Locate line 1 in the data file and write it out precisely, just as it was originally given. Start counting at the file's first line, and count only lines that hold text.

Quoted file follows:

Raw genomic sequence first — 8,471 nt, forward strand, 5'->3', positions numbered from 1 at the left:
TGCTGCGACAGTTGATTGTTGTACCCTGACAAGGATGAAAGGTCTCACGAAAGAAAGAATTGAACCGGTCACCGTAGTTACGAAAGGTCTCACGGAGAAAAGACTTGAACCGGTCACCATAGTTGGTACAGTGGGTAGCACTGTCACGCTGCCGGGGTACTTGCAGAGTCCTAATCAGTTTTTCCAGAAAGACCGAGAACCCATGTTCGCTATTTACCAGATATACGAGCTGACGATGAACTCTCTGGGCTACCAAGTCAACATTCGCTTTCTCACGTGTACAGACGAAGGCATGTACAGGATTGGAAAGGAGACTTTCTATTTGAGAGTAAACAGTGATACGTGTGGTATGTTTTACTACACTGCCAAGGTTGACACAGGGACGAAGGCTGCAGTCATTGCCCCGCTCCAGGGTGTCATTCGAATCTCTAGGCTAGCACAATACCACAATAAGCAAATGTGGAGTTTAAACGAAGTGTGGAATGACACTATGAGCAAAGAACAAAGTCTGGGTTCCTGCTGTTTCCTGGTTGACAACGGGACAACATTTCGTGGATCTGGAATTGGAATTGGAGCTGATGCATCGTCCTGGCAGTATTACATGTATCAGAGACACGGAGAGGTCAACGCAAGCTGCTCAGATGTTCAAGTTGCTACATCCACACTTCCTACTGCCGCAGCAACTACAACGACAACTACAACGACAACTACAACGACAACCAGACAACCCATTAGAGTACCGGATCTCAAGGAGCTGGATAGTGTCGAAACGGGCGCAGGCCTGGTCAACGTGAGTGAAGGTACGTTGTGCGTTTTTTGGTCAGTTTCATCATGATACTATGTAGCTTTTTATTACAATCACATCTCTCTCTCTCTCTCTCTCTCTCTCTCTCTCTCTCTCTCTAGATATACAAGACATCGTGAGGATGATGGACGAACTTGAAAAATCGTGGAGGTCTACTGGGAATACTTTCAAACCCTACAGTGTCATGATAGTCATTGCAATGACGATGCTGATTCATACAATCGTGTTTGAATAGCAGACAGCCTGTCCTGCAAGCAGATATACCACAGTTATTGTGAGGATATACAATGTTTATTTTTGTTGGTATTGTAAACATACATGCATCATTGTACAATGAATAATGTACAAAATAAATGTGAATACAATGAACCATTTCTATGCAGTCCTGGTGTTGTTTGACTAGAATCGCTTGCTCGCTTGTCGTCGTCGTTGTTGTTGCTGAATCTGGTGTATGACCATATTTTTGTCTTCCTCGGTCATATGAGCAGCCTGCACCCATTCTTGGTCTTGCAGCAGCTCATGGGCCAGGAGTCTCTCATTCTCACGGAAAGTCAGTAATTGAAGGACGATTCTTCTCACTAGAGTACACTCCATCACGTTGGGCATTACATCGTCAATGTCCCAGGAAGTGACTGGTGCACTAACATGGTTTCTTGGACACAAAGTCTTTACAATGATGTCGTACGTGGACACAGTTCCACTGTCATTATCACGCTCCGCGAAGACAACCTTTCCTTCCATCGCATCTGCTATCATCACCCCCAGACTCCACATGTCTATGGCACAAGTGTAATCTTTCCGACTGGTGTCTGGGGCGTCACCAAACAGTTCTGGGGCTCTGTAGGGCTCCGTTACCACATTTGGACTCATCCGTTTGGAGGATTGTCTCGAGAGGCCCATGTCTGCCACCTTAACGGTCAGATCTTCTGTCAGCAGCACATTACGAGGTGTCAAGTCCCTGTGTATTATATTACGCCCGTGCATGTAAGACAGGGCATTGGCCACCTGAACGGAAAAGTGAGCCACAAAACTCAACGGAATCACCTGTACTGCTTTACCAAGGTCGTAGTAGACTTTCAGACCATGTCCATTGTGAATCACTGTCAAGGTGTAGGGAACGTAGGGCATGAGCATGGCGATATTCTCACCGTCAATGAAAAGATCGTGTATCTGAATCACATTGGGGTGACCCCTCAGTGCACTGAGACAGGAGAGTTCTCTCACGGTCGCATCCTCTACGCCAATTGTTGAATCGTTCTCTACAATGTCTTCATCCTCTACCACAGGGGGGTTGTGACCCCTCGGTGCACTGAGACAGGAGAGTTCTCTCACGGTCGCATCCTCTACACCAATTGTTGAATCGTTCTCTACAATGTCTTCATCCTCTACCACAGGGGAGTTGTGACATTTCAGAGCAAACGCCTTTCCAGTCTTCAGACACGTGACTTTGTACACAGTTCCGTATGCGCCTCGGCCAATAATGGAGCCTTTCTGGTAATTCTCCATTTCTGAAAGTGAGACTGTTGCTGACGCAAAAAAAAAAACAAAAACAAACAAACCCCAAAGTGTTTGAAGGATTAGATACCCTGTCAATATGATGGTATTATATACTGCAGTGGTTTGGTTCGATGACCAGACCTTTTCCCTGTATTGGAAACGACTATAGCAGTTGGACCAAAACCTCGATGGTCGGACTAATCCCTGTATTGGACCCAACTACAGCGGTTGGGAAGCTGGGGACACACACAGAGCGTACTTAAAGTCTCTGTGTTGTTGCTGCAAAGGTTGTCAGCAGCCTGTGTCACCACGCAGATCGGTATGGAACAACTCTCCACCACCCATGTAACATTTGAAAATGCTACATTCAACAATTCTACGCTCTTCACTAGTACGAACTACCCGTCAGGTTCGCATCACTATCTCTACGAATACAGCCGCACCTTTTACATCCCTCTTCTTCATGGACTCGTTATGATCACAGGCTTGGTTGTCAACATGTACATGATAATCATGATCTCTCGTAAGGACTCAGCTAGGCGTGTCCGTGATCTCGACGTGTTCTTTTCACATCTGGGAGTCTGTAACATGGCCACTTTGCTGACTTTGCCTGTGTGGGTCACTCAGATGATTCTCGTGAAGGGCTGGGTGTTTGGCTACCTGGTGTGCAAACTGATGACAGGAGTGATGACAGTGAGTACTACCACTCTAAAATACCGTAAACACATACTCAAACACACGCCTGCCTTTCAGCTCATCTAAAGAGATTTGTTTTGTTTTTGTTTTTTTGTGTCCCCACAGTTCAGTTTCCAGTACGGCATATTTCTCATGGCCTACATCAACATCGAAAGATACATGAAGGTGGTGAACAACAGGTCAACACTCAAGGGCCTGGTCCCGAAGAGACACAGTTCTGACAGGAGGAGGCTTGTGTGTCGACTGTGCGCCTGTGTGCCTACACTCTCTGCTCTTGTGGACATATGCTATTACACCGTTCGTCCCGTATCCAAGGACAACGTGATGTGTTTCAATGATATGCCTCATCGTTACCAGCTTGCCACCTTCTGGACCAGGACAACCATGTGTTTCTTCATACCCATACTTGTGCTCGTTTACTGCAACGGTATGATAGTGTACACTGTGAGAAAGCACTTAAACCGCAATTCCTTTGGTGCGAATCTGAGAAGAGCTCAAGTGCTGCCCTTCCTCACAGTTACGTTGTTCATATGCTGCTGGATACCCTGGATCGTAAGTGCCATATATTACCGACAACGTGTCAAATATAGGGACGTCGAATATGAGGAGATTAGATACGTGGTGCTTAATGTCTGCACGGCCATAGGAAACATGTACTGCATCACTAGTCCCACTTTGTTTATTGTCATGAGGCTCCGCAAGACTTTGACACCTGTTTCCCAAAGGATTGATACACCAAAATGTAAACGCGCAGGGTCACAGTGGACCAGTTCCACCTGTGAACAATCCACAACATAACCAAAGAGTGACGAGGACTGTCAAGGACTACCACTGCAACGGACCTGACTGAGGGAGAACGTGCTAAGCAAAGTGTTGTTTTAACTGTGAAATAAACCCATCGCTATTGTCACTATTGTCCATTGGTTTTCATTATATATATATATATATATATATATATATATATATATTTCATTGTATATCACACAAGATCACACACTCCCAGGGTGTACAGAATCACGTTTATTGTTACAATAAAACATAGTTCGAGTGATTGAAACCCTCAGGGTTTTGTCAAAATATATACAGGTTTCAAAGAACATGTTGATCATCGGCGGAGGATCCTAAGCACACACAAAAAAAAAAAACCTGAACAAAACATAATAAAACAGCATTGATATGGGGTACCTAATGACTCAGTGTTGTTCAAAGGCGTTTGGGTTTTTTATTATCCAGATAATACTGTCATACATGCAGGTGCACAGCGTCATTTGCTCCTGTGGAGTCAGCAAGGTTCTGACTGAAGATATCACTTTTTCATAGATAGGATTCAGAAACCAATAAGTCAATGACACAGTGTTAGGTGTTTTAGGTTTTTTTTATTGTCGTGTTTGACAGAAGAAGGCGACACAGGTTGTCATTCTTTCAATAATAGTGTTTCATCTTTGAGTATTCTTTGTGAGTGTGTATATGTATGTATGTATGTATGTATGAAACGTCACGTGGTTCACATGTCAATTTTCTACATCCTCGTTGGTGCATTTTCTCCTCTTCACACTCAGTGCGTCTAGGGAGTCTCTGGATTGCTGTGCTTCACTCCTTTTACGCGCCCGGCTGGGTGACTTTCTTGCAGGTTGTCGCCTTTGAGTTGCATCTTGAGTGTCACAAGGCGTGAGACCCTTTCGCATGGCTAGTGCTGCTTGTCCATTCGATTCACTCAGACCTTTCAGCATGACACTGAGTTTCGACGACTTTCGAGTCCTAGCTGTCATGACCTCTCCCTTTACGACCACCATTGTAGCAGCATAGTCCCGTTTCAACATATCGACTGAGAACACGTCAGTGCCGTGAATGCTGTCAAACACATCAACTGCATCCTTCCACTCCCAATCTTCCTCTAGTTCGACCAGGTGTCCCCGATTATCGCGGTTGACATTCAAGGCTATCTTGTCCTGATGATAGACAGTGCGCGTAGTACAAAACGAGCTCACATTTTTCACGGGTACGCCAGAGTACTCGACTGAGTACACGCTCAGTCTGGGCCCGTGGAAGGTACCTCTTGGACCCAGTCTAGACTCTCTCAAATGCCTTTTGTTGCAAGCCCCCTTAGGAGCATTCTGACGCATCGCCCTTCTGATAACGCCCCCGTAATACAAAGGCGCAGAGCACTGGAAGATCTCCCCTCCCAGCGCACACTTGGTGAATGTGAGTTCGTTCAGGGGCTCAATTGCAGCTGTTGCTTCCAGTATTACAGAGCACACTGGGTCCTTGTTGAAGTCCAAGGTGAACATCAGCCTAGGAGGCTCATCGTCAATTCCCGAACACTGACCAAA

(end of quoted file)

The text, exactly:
Raw genomic sequence first — 8,471 nt, forward strand, 5'->3', positions numbered from 1 at the left: